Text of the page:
Province of Caserta

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Province of Caserta
Province
Monti Trebulani
Monti Trebulani
Map highlighting the location of the province of Caserta in Italy
Map highlighting the location of the province of Caserta in Italy
Map of the Province of Caserta
Map of the Province of Caserta
Country  Italy
Region Campania
Capital(s) Caserta
Comuni 104
Government
 • President Domenico Zinzi (UdC)
Area
 • Total 2,639 km2 (1,019 sq mi)
Population (2012)[1]
 • Total 906,596
 • Density 340/km2 (890/sq mi)
Time zone CET (UTC+1)
 • Summer (DST) CEST (UTC+2)
Postal code 81100 e 81020
Telephone prefix 081, 0823
Vehicle registration CE
ISTAT 061

The Province of Caserta (Italian: Provincia di Caserta) is a province in the Campania region of Italy. Its capital is the city of Caserta, situated about 36 kilometres (22 mi) by road north of Naples.[2] The province has an area of 2,639 square kilometres (1,019 sq mi), and a total population of 906,596 as of 2012. The former royal Palace of Caserta is located near to the city, a former royal residence which constructed for the Bourbon kings of Naples. It was the largest palace and one of the largest buildings erected in Europe during the 18th century. In 1997, the palace was designated a UNESCO World Heritage Site.[3]

History[edit]

Castle in Capua

The province of Caserta, born from the Terra di Lavoro,[4] also known as Liburia, had its greatest extent around the thirteenth century, a period in which included the territory between the Tyrrhenian Sea and the islands of Ponza and Ventotene, the Apennines, and the southern end of the Valle Roveto. In the Kingdom of Naples and the Kingdom of the Two Sicilies, Caserta was one of the most important departments of the south.

The first capital of the region was the ancient city of Capua until 1818, then Caserta.[4] The most important centers that grew up were Caserta, Capua, Nola, Gaeta, Sora, Aversa, Teano, and Isola Liri. In 1816, during the French occupation, Joseph Bonaparte reformed the territorial division of the kingdom of Naples, on the basis of the French model. A series of royal decrees completed the reforms, introducing locally administrative units of comunes like the French ones. The new Napoleonic reforms led to the establishment of the Province of Naples. In 1863, after the annexation of the Kingdom of Italy, the Terra di Lavoro became part of the province of Campobasso,[5] and Venafro and the surrounding area were later transferred to the province of Isernia, established in the 1870s. In 1927, Benito Mussolini decided to dissolve the province of Terra di Lavoro, uniting much of its territory and the Pontine islands to the province of Naples, although municipalities near Piedimonte Alife were distributed between the provinces of Benevento and Campobasso and the district of Sora and Gaeta went to the province of Rome. In 1945, a Law of Decree signed by Umberto di Savoia reconstituted the Province of Caserta, and finally in 1970, the modern province came into being.[5]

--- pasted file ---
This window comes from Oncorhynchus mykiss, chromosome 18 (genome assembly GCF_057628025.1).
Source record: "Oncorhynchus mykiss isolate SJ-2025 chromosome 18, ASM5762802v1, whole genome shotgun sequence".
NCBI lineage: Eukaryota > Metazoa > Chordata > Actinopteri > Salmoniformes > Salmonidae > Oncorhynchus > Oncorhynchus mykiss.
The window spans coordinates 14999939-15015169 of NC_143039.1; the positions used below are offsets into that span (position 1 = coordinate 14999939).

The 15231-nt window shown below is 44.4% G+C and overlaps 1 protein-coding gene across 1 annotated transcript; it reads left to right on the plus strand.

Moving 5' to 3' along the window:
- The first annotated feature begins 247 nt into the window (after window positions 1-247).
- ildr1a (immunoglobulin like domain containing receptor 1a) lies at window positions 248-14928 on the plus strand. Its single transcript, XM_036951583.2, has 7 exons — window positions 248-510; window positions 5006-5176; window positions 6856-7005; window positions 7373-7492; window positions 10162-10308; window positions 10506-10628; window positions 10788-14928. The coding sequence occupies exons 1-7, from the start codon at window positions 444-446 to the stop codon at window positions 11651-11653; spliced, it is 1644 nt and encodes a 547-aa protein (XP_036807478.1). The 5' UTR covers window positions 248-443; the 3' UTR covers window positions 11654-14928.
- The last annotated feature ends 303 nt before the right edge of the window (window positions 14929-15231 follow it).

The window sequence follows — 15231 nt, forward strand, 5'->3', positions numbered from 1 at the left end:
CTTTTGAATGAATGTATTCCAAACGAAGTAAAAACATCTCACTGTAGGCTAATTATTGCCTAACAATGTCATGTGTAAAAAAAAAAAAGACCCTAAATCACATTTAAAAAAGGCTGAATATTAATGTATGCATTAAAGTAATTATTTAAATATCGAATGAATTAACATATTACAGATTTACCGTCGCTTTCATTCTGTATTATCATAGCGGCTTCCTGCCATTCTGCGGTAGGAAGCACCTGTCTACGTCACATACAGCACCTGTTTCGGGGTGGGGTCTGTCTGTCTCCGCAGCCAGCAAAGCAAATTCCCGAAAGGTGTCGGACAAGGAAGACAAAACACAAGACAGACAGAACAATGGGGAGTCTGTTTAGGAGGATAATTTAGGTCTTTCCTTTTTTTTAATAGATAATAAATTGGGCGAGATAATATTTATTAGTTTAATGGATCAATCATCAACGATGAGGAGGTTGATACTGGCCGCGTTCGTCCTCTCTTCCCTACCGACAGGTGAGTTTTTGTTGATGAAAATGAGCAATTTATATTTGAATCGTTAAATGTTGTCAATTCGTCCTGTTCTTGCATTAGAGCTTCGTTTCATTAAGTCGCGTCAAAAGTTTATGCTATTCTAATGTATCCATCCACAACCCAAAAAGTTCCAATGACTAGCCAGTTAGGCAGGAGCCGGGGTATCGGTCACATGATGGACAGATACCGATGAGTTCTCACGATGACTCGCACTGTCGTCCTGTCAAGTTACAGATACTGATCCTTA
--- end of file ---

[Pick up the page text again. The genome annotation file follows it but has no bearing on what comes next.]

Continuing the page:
Geography[edit]

The territory of Province of Caserta, which lies on the southwestern-central side of Italy, is formed to the north of the Apennines mountain range by the Matese mountains and undulating hills, and to the south and west by plains of various types. To the northeast, near the Matese mountains is the Lago del Matese. The highest point is Monte Miletto (2,050 m),[6] divided between Campania and Molise. The karst massif is rich in water and minerals, and contains many caves and mountain lakes. Other mountainous areas of note include Monte Santa Croce, with the extinct volcano of Roccamonfina, on the border with Lazio, the Trebulani Mountains, in the central-north part of the province with the main peak of Monte Maggiore (1036 m), and the Tifatini Mountains in the south of the province. The Volturno River flows through the centre of the province, and a defensive outpost along the river at Capua was built.[7] The southern highlands of Caserta are on the border with the Province of Benevento.

Comunes[edit]

There are 104 comuni (singular: comune) in the province:[8]

References[edit]

External links[edit]


Coordinates: 41°10′N 14°13′E / 41.167°N 14.217°E / 41.167; 14.217